Ahmad Rashid rushed his two young children to a private clinic near his home in Kabul last week after they appeared short of breath and could not stop coughing.
Asinad, 3, and one-year-old Usman were diagnosed with pneumonia induced by dangerously high levels of pollution in the Afghan capital this winter.
"They gave them antibiotics and injections for the younger one because syrups didn't work on him. It has been a week and they are not much better," Mr Rashid told The National.
Mr Rashid, an office assistant at a private company, and his wife also suffer from cough and breathlessness, and wear face masks outside the house.
“The doctor has advised us not to let the children out of their rooms because the air is so bad. We keep children indoors but even inside the house, we find layers of smoke and soot on the curtains and vessels coming from a hammam [public bath] close by that constantly burns rubber tyres,” he said.
The air in Kabul has been in the hazardous range for most of November and December, according to data from AIRNow, a service developed by the US State Department, with the Air Quality Index rising as high as 475. A reading of below 50 is considered good while anything above 100 is considered hazardous.
As the air quality in Kabul deteriorates to crisis levels, the rate of illness and even death due to pollution is rising.
Dr Nizamuddin Jalil, spokesman for the health ministry, said there were about 8,800 cases related to pollution recorded at 17 city hospitals in the last week of December.
"Majority were patients with cough, cold and fever, while about 20 per cent were pneumonia cases and about 5 per cent suffered from asthma and the air quality worsened their situation. This is a significant increase from last year,” he said.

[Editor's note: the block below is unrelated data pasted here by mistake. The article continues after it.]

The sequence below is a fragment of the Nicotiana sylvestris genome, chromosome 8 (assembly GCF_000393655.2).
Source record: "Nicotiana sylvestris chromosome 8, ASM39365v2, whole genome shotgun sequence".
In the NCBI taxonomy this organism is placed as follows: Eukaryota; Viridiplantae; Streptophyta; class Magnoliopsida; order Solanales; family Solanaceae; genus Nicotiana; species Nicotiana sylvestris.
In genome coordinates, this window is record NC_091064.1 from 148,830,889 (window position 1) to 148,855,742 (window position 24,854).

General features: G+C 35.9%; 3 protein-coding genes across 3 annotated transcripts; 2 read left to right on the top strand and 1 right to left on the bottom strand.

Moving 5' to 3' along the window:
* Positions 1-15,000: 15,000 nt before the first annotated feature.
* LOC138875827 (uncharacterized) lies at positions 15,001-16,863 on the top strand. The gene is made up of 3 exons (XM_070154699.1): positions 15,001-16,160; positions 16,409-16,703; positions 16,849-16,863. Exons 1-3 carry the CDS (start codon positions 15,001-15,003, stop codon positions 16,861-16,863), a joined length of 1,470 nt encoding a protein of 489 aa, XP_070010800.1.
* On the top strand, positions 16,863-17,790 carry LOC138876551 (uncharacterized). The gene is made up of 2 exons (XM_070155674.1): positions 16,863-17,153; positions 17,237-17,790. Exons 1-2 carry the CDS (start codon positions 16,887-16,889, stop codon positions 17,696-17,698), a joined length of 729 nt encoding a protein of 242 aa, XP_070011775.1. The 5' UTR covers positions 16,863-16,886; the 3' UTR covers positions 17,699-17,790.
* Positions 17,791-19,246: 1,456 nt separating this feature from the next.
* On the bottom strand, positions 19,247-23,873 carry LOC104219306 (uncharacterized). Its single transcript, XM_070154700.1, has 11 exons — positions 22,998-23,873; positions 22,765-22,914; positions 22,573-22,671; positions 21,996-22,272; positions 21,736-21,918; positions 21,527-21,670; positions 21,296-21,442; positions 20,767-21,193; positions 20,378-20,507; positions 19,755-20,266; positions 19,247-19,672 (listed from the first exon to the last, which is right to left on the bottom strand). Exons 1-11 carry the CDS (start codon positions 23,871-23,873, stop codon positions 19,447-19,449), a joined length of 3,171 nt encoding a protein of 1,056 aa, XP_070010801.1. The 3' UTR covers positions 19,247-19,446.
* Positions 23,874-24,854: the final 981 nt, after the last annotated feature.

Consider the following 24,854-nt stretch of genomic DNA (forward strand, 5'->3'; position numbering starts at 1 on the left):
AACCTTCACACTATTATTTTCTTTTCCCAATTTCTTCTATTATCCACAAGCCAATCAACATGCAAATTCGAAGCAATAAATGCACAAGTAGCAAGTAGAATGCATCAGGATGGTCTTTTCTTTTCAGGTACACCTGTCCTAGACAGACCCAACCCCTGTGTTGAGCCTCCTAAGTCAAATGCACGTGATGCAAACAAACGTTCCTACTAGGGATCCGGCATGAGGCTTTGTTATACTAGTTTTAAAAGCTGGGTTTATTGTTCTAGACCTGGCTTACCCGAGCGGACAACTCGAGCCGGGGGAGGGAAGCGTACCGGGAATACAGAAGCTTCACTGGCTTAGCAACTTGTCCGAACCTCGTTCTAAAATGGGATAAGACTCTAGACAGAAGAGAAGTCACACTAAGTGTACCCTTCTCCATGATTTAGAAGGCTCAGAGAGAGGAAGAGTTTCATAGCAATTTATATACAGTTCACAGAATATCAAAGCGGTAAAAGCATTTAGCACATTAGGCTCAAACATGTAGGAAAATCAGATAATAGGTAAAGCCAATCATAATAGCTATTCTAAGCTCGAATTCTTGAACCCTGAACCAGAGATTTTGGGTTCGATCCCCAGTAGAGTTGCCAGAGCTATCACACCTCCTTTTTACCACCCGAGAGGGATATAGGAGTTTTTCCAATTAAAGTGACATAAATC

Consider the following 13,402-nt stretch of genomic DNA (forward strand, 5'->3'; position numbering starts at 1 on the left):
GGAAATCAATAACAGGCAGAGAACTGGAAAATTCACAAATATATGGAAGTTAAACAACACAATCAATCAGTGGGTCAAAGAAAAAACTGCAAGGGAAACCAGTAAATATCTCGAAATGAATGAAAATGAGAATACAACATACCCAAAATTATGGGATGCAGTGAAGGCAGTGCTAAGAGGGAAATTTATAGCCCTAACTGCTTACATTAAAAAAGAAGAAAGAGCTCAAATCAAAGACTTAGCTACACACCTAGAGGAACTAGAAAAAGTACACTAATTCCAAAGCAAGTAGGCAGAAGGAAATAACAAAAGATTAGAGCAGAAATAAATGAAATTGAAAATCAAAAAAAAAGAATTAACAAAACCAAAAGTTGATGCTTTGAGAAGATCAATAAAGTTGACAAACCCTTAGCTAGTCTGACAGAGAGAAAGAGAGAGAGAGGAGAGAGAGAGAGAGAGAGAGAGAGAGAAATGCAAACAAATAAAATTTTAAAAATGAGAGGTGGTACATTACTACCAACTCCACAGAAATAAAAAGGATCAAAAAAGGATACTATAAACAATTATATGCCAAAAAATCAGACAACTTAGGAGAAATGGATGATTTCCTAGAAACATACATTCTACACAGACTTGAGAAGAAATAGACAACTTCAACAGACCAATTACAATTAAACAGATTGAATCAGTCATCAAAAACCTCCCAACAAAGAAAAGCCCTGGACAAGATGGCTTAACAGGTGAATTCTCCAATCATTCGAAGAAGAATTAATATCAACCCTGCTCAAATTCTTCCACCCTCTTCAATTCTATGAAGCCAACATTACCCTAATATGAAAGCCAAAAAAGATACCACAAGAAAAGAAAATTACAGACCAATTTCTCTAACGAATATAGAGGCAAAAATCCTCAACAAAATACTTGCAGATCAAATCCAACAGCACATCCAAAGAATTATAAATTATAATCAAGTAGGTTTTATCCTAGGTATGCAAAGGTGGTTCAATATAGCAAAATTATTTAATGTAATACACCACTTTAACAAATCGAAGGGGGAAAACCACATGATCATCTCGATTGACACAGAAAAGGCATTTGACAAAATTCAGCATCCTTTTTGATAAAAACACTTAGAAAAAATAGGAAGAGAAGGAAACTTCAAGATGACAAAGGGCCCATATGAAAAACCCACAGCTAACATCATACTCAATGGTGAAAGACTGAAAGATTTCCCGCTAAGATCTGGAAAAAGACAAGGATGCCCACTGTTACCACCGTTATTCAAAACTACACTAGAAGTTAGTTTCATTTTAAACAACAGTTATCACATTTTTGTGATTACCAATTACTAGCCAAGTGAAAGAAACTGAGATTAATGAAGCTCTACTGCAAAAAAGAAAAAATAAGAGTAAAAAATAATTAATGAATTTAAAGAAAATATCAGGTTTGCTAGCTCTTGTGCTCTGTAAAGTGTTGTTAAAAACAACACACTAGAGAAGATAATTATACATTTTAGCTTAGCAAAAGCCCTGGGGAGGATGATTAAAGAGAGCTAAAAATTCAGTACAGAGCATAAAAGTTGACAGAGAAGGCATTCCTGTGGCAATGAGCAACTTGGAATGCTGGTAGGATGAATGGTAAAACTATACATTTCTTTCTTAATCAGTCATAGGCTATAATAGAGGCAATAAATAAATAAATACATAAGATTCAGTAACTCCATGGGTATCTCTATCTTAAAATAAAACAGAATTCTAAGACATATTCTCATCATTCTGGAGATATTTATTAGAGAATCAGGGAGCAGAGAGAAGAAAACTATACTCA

It is not unusual for pollution levels in Kabul to rise during winter as the majority of residents use wood or coal-fuelled heaters to stay warm, but the spike this year follows a rapid growth in population as a result of urban migration and the arrival of people displaced by fighting in other areas of the country.
Simi Yousefi, a doctor in the emergency department of a private hospital in Kabul, said her poorer patients told her they burned whatever they could find for warmth.
"I found out that they burn plastic, rubber tyres and anything they can get their hands on to warm their homes during winter. They can't afford gas, nor do they have electricity from the government so they have to make do with anything they can to stay warm," she told The National.
After more than a decade working in emergency wards in Kabul, Dr Yousefi is surprised at the impact of the pollution.
“I have seen the worst of cases brought in who were victims of the war and insurgencies. But lately, I am seeing more cases of pollution-related illnesses than casualties of conflict,” she said.
“I can tell you that every day in the emergency department at least 80 per cent of the patients are coming with respiratory problems. There are some who are coming with conjunctivitis triggered by the bad air. I am dealing with many cases of nose, throat and lung inflammation, daily.”
She urged the government to act quickly to improve the air quality. “It breaks my heart to see Afghans continue to suffer. If it’s not the war then the air they breathe can kill them,” she said.
The government has been giving out free face masks in the worst-affected areas of Kabul, and Dr Jalil, the health ministry spokesman, said steps have been taken against businesses in the city that are causing more pollution than others.
“A high committee on air pollution has been set up and is chaired by the president himself. It comprises of multiple ministries and there is a three-month plan approved and in progress,” he said.
The interior ministry has made it compulsory for industrial parks, residential complexes and hotels to use filters on the exhausts of their heating systems, and have shut down those violating the codes.
The health ministry has dedicated three hospitals to deal with pollution-related emergency cases – two for children and one for adults.
But Mr Rashid remains concerned about his children growing up amid so much pollution.
“My kids stay indoors and we still find smoke on cups in our house; imagine what is the state of our lungs, especially of the little children,” he said.
“What did these little ones do to deserve to breathe such toxic air?”